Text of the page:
Spiral Instability

[Ref Pilot’s Handbook of Aeronautical Knowledge, FAA-H-8083-25B Page 5-20]

Spiral Instability exists when the static directional stability of the aircraft is stronger than the lateral stability (Directional stability > Lateral stability)

The stronger directional stability tends to yaw the nose into resultant relative wind and force the nose to a lower pitch attitude somehow could reduce the Dutch roll tendencies. However, the yawing tendencies causes the wing on outside travelling faster than the inside wing and the lift becomes greater and greater. It could bring about the overbanking tendency – bank angle becoming steeper and steeper. If the pilot don’t make a correction, the aircraft could enter downward spiral as well as the steep spiral dive.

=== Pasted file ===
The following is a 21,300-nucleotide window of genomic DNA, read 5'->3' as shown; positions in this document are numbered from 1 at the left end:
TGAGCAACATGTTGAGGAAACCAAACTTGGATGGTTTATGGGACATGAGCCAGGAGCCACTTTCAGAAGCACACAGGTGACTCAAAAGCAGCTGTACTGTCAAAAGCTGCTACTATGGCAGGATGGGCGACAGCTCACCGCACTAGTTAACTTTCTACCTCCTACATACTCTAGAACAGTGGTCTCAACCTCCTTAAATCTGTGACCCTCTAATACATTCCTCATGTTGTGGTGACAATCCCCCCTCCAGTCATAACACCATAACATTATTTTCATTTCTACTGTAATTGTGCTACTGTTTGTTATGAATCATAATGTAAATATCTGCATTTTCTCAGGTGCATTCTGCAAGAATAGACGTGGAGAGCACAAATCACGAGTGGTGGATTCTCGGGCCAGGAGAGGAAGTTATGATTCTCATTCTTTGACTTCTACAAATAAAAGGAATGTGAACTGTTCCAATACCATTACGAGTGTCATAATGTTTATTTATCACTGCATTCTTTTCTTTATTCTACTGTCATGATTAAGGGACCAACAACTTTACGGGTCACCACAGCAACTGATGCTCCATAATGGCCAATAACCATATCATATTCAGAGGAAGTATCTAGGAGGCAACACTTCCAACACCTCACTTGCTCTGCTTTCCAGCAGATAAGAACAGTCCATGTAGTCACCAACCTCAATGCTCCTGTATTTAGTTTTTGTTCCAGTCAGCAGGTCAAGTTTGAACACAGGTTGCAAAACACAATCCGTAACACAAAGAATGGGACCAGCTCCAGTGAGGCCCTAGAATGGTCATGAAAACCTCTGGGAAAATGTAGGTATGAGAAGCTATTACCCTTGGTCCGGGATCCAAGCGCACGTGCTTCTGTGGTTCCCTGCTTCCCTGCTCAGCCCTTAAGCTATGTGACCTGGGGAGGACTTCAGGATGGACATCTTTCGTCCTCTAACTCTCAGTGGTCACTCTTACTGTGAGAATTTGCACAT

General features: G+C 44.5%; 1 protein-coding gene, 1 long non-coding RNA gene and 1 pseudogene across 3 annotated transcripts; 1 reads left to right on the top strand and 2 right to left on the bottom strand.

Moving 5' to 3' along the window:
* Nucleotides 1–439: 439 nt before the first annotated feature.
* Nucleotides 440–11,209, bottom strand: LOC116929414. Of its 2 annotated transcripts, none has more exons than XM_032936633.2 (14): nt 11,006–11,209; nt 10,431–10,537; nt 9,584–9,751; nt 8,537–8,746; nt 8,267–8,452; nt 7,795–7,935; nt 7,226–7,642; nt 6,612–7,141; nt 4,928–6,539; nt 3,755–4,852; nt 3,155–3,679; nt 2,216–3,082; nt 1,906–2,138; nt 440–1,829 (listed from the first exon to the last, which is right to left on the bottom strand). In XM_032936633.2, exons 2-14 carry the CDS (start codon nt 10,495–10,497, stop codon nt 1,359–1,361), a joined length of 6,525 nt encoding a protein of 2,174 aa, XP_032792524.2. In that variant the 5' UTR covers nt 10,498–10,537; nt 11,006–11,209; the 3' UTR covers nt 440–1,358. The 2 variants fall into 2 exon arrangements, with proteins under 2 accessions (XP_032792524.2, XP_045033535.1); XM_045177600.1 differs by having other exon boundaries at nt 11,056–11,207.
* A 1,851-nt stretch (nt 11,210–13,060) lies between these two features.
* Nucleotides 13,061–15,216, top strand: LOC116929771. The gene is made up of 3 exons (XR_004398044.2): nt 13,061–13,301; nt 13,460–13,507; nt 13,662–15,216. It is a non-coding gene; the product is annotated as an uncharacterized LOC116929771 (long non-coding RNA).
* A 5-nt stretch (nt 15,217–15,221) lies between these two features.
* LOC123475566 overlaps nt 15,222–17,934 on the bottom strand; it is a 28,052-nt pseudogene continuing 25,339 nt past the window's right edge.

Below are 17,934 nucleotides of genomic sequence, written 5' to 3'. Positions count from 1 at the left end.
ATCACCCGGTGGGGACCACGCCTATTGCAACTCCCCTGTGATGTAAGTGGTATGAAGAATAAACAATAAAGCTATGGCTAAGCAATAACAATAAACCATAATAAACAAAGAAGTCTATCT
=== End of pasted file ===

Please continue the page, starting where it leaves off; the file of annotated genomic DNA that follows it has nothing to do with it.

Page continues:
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Solution for “overbanking tendency”?

Improper recovery from spiral instability leading to inflight structural failures! Since the airspeed in the spiral condition builds up rapidly, the application of back elevator force to reduce this speed and to pull the nose up only “tightens the turn,” increasing the load factor. So, is that any solution to the problem?

Ans: wing leveler is developed to correct or eliminate this instability.

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